Such reforms might actually provide a rare opportunity for competitive differentiation, increased market share and improved profitability. Preemptive cost-cutters–organizations that can deliver more with less, or at least more with the same–will be in the best position to succeed in this new world order.
Learning from preemptive efficiencies in the private sector
Preemptive cost-cutting has precedence in the private sector. For example, a specialty chemicals company that supplies a large but struggling paper company recognized an opportunity to work cooperatively with its customer to reduce costs without reducing its selling price. The supplier proposed a collaborative effort to the paper executives.
While some groups within the paper company initially resisted the initiative, it ultimately adopted the approach to facilitate the process. Teams from each side met for a two-day workshop and identified total cost-of-ownership reductions. Technicians and finance managers presented and challenged ideas, discussed the benefits and risks, and agreed on a prioritized list of projects. Governance was shared by purchasing, paper-mill managers and business-unit leaders. These initiatives are still in process and are expected to yield 12 percent savings. To date, each completed project has exceeded its targets.
The collaborative approach was so successful that the customer–the paper company–decided to roll it out in a broader program encompassing more suppliers.
We believe it can work for both private-sector and government organizations provided it takes into account four elements:
- A supplier conference brings together top strategic suppliers with senior executives, business stakeholders and decision makers.
- The group develops improvement ideas within a given scope: ideas for both quick hits and longer-term payouts, previously surfaced but unimplemented ideas, projects that benefited other customers, and ideas to overcome customer-generated bottlenecks or unnecessary costs.
- Cross-functional teams formally evaluate the ideas.
- Companies implement the winning ideas as soon as possible.
This type of approach can deliver results. For example, one company achieved $14 million against a goal of $12 million in realized savings. A project designed to deliver $4 million in annual savings for another yielded $5.5 million. After one conference, a forward-thinking supplier aggressively pursued additional business and submitted a major proposal with 65 significant improvements.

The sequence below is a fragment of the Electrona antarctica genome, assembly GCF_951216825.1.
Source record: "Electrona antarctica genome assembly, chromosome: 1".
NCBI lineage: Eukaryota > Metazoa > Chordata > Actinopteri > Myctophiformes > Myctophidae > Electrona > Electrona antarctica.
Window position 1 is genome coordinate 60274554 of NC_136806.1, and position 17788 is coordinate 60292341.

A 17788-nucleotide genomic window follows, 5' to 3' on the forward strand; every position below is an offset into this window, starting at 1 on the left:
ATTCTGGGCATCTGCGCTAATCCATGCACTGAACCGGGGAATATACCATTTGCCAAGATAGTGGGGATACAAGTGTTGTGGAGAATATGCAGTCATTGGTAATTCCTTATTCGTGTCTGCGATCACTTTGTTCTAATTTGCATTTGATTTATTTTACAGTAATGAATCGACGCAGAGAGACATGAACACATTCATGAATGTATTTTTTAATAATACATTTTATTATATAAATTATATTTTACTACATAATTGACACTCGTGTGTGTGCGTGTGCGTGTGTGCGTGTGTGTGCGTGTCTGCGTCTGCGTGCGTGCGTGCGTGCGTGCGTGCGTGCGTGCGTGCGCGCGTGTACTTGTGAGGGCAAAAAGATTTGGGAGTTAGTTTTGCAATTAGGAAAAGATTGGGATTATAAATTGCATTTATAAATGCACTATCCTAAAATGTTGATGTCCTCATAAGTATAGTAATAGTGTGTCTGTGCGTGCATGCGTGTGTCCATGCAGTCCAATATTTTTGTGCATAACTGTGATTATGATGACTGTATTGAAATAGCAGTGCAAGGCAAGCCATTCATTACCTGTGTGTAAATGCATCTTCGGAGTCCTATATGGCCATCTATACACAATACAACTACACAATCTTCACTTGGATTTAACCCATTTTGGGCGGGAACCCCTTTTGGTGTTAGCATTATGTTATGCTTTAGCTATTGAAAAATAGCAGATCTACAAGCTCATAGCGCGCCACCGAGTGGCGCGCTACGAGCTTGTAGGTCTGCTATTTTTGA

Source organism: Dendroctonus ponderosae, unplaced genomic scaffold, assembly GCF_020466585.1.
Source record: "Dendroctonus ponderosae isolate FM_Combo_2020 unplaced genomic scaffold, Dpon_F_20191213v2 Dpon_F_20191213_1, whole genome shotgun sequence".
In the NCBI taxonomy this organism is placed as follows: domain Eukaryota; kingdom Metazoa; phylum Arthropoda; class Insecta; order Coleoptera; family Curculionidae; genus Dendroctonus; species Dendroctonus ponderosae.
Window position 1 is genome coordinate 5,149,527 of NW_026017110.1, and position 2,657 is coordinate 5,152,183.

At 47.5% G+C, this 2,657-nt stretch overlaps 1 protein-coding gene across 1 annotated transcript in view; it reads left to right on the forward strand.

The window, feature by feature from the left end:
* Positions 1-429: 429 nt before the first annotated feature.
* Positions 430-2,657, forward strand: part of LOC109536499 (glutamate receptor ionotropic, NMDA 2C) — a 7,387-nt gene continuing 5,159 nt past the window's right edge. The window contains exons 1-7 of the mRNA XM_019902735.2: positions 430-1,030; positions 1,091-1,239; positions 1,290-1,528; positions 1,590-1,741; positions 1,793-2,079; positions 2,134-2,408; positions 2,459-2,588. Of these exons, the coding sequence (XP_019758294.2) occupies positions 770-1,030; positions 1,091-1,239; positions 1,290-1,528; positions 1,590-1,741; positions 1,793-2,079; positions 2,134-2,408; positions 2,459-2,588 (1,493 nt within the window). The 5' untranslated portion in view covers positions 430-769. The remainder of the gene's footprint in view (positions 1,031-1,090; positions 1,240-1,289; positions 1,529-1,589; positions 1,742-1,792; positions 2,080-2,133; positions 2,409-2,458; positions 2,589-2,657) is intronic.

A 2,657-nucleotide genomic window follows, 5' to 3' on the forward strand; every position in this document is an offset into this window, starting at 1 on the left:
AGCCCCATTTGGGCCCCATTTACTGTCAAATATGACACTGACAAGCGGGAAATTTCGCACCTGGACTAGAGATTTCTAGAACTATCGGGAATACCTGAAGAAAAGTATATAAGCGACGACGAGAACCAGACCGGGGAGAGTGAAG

In government terms, these absolute numbers are rounding errors; but as a percentage of costs they can be significant.
For both public and private sectors, such a structured collaborative approach works to break through the typical obstacles to putting new ideas into practice by requiring organization-wide alignment, thorough review of ideas and deep cross-functional involvement.
Lessons learned in making collaborative cost reductions apply to both sectors:
• Make sure corporate goals are aligned across functions before embarking on the project.
• Drive the process with a sense of urgency. Time is of the essence.
• Require senior executives to participate in the supplier conference and provide visible leadership and sponsorship.
• Identify the right supplier executives to participate in the conference.
• Involve cross-functional teams in validating and in implementing the ideas.
Government suppliers: Leading the charge?
How many large government suppliers are ready for a preemptive efficiency push? In our experience, not very many.
Large, entrenched government suppliers typically want to protect their positions, not streamline them. They maintain or grow their dedicated workforce levels and shield visibility of their upstream supply chains. Particularly in the defense sector, where cost-plus contracts are the norm, suppliers’ profits are a mark-up to costs incurred and a strong disincentive to reducing expenditures.